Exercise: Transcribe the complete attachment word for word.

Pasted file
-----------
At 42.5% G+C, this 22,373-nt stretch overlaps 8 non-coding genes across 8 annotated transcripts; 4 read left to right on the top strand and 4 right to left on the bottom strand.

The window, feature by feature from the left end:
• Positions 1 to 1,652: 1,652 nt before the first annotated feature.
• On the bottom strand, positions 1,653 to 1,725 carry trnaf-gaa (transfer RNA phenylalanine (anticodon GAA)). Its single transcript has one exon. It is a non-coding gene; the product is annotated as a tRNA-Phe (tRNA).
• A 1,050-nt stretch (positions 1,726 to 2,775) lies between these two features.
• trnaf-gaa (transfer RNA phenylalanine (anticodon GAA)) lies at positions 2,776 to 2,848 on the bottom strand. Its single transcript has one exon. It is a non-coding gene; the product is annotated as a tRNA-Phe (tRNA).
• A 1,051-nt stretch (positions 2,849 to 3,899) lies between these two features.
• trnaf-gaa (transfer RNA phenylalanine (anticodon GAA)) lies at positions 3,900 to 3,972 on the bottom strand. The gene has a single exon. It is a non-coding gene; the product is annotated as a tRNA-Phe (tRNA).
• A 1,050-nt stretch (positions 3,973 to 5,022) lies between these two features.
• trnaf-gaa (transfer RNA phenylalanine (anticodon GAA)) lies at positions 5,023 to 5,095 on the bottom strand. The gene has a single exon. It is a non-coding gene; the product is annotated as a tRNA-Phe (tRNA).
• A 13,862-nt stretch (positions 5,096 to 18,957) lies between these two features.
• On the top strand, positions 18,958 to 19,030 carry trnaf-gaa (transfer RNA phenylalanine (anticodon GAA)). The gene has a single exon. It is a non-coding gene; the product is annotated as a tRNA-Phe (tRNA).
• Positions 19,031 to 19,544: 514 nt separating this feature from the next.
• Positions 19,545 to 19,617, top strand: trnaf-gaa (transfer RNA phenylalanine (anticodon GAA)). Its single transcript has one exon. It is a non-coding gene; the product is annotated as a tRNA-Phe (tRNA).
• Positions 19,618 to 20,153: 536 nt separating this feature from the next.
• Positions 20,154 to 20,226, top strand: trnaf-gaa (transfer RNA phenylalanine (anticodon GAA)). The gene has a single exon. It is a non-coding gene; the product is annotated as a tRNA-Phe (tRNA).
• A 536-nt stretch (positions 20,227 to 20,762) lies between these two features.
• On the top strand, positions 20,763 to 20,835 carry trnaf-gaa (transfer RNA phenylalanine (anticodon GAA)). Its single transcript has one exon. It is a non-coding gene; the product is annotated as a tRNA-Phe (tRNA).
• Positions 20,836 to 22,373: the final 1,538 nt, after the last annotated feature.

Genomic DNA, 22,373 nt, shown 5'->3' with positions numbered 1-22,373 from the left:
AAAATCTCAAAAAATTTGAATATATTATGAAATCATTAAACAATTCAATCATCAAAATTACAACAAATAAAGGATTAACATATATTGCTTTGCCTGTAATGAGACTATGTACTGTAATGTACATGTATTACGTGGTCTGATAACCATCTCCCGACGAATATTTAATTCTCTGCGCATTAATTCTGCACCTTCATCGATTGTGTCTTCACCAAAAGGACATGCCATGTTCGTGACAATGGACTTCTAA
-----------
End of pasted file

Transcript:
At 42.5% G+C, this 22,373-nt stretch overlaps 8 non-coding genes across 8 annotated transcripts; 4 read left to right on the top strand and 4 right to left on the bottom strand.

The window, feature by feature from the left end:
• Positions 1 to 1,652: 1,652 nt before the first annotated feature.
• On the bottom strand, positions 1,653 to 1,725 carry trnaf-gaa (transfer RNA phenylalanine (anticodon GAA)). Its single transcript has one exon. It is a non-coding gene; the product is annotated as a tRNA-Phe (tRNA).
• A 1,050-nt stretch (positions 1,726 to 2,775) lies between these two features.
• trnaf-gaa (transfer RNA phenylalanine (anticodon GAA)) lies at positions 2,776 to 2,848 on the bottom strand. Its single transcript has one exon. It is a non-coding gene; the product is annotated as a tRNA-Phe (tRNA).
• A 1,051-nt stretch (positions 2,849 to 3,899) lies between these two features.
• trnaf-gaa (transfer RNA phenylalanine (anticodon GAA)) lies at positions 3,900 to 3,972 on the bottom strand. The gene has a single exon. It is a non-coding gene; the product is annotated as a tRNA-Phe (tRNA).
• A 1,050-nt stretch (positions 3,973 to 5,022) lies between these two features.
• trnaf-gaa (transfer RNA phenylalanine (anticodon GAA)) lies at positions 5,023 to 5,095 on the bottom strand. The gene has a single exon. It is a non-coding gene; the product is annotated as a tRNA-Phe (tRNA).
• A 13,862-nt stretch (positions 5,096 to 18,957) lies between these two features.
• On the top strand, positions 18,958 to 19,030 carry trnaf-gaa (transfer RNA phenylalanine (anticodon GAA)). The gene has a single exon. It is a non-coding gene; the product is annotated as a tRNA-Phe (tRNA).
• Positions 19,031 to 19,544: 514 nt separating this feature from the next.
• Positions 19,545 to 19,617, top strand: trnaf-gaa (transfer RNA phenylalanine (anticodon GAA)). Its single transcript has one exon. It is a non-coding gene; the product is annotated as a tRNA-Phe (tRNA).
• Positions 19,618 to 20,153: 536 nt separating this feature from the next.
• Positions 20,154 to 20,226, top strand: trnaf-gaa (transfer RNA phenylalanine (anticodon GAA)). The gene has a single exon. It is a non-coding gene; the product is annotated as a tRNA-Phe (tRNA).
• A 536-nt stretch (positions 20,227 to 20,762) lies between these two features.
• On the top strand, positions 20,763 to 20,835 carry trnaf-gaa (transfer RNA phenylalanine (anticodon GAA)). Its single transcript has one exon. It is a non-coding gene; the product is annotated as a tRNA-Phe (tRNA).
• Positions 20,836 to 22,373: the final 1,538 nt, after the last annotated feature.

Genomic DNA, 22,373 nt, shown 5'->3' with positions numbered 1-22,373 from the left:
AAAATCTCAAAAAATTTGAATATATTATGAAATCATTAAACAATTCAATCATCAAAATTACAACAAATAAAGGATTAACATATATTGCTTTGCCTGTAATGAGACTATGTACTGTAATGTACATGTATTACGTGGTCTGATAACCATCTCCCGACGAATATTTAATTCTCTGCGCATTAATTCTGCACCTTCATCGATTGTGTCTTCACCAAAAGGACATGCCATGTTCGTGACAATGGACTTCTAA